User-Business Value.png

It is vitally important to remember that you must have at least one cell with a value of one, which represents the least increment of value. You can have more than one cell with the value one if they are all of equivalent value. This establishes the "meaning" of the value one relative to the other features.

Time Criticality is also a Fibonacci value. Lower values will represent lower criticality. We estimate criticality by considering the least critical feature as the unit value one (1) and giving estimates relative to the criticality of a feature with a value of one. Let's say that we decide that Reporting is the least time critical, so we assign that a value of one (1). Going down the column, we decide that Authentication is a two (2), Authorization a three (3), User Profile Management a one (1), Transaction Management a thirteen (13), Auditing a two (2).

Similarly, we evaluate each feature for its Risk Reduction and Opportunity Enablement using the same sequence. User Profile Management pops out as one that does the least for risk reduction, so that becomes a one (1). We decide that Authentication and Authorizations are fairly large risk reductions, so we assign them each a five (5). Transaction Management does not provide much for risk reduction, so that becomes a two (2). Reporting might bring us some new opportunities, so we give that a three (3). Auditing is hugely important for debugging and compliance, so that becomes an eight (8).

Duration is a measure of how long it will take to get a feature through the value flow and is also a relative measure using the Fibonacci values. In most cases it is similar enough to the feature's size estimate for us to use that value as a proxy for the actual duration, using a very similar process for estimating User Stories. We select Auditing as the feature with the smallest size and assign that a one (1). We give estimates for duration relative to auditing. After we complete the last column, our table now looks like this.

duration value flow.png

With our values in place, we plug in the formula and calculate the WSJF. For our purposes, we will keep two decimals in the value. The rank is from highest WSJF to lowest.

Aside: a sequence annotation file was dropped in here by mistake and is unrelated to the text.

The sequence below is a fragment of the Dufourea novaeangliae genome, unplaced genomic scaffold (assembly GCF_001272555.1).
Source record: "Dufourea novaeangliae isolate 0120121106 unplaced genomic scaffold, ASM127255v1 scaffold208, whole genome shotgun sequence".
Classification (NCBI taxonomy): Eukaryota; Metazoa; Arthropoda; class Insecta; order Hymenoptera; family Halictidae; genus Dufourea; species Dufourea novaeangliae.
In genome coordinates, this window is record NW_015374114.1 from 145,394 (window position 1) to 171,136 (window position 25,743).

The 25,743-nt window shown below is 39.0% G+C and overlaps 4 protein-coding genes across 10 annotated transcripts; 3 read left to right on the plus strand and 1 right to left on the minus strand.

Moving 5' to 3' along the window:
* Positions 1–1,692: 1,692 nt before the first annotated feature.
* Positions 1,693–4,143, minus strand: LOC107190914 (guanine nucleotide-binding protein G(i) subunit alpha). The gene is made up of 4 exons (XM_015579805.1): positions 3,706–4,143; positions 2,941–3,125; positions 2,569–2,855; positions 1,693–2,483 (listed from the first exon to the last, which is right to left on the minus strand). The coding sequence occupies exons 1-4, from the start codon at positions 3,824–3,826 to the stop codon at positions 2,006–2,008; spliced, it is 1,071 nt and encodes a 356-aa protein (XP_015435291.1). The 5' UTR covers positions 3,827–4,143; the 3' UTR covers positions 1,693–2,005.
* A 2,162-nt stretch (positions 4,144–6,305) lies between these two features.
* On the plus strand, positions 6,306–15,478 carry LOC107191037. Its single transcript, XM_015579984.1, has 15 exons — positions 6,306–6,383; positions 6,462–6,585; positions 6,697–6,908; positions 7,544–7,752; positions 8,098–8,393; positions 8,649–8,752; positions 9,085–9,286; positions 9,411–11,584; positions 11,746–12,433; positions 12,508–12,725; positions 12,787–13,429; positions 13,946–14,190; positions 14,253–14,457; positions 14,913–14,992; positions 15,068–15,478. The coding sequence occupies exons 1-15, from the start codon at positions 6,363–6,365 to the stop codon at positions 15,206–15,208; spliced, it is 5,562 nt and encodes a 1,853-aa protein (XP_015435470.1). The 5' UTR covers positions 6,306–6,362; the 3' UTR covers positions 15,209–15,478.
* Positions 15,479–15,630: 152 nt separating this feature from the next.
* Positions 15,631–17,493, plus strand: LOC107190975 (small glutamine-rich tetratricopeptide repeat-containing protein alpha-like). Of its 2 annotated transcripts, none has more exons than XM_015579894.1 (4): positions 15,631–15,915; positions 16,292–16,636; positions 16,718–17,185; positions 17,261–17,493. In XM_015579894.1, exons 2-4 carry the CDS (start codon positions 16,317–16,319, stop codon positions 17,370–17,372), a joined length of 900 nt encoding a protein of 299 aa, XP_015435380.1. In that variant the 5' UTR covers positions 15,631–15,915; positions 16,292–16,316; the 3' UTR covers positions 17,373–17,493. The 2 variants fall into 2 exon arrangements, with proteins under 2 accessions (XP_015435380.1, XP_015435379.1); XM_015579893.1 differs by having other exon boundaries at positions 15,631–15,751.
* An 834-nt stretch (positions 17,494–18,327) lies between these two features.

calculate the Weighted Shortest Job.png

Were you surprised by the result? Perhaps you thought that the "meat" of the system, Transaction Management, would be the first thing into the team backlogs. You could argue that Authorization is quite important, but it is in the middle of the pack. How do we explain this?

There are two reasons why Auditing wins out. First, it has a much smaller duration than Transaction Management. Since Duration is in the denominator, smaller values will yield higher WSJF values. In other words, we favor shorter jobs over longer ones. Also, Auditing was identified as something that is an important risk mitigator. This will increase the value of the numerator of the formula, and larger values will yield higher WSJF results. We favor higher value jobs over ones with smaller value. Reporting, with its low value and criticality, didn't have a chance, although the product may still identify it as part of minimal viability.

WSJF is a guidelinenot an algorithmfor deciding what product management and teams ought to be doing. It is encouraged that WSJF be used as part of a conversation about feature priority, not as an absolute rule. It is also OK to be fluid with all of these mathematical terms and adjust them as your product teams see fit.

The ideas behind WSJF can also be used to start a discussion about any backlog: product, team or sprint. Focusing on maximizing value and minimizing duration is the best way to determine how to prioritize work to accelerate agile development.


Some important things to remember when working with WSJF:

    • When first getting started, choose the feature with the least relative value for each column, and assign it a one (1). More than one of these is permissible if they are equivalent in value.
    • Assign other values relative to the smallest value, and adjust values relative to each other.
    • Think one column at a time. Work vertically first, then move to the next column.
    • Adjust any value you see fit after all values are entered.
    • Calculate WSJF, and rank features by highest WSJF to lowest. Use these as a guideline to feature priority.
    • Try to be as accurate as possible with these estimates, but don't worry if estimates are off a little bit. Iterative backlog grooming will allow you to adjust these values more accurately over time.
    • WSJF favors features that are of highest value and lowest duration.

Are you implementing SAFe? Thinking about it? Summa's Agile Transformation Coaches can help you make it happen. For questions about WSJF, SAFe or anything else regarding lean/agile practices, please reach out to us at

Mitch Goldstein

Senior Technical Consultant Mitch Goldstein is Summa's first Technical Agile Coach as well as a certified SAFe Program Consultant, combining centuries of technical experience and a great love for all things lean and agile. Mitch has been a featured speaker at technical conferences in the US and Europe as well as a published author and technical journalist. Try to imagine a polymath, but only up to the easy part of calculus. Dabbles in Freemasonry.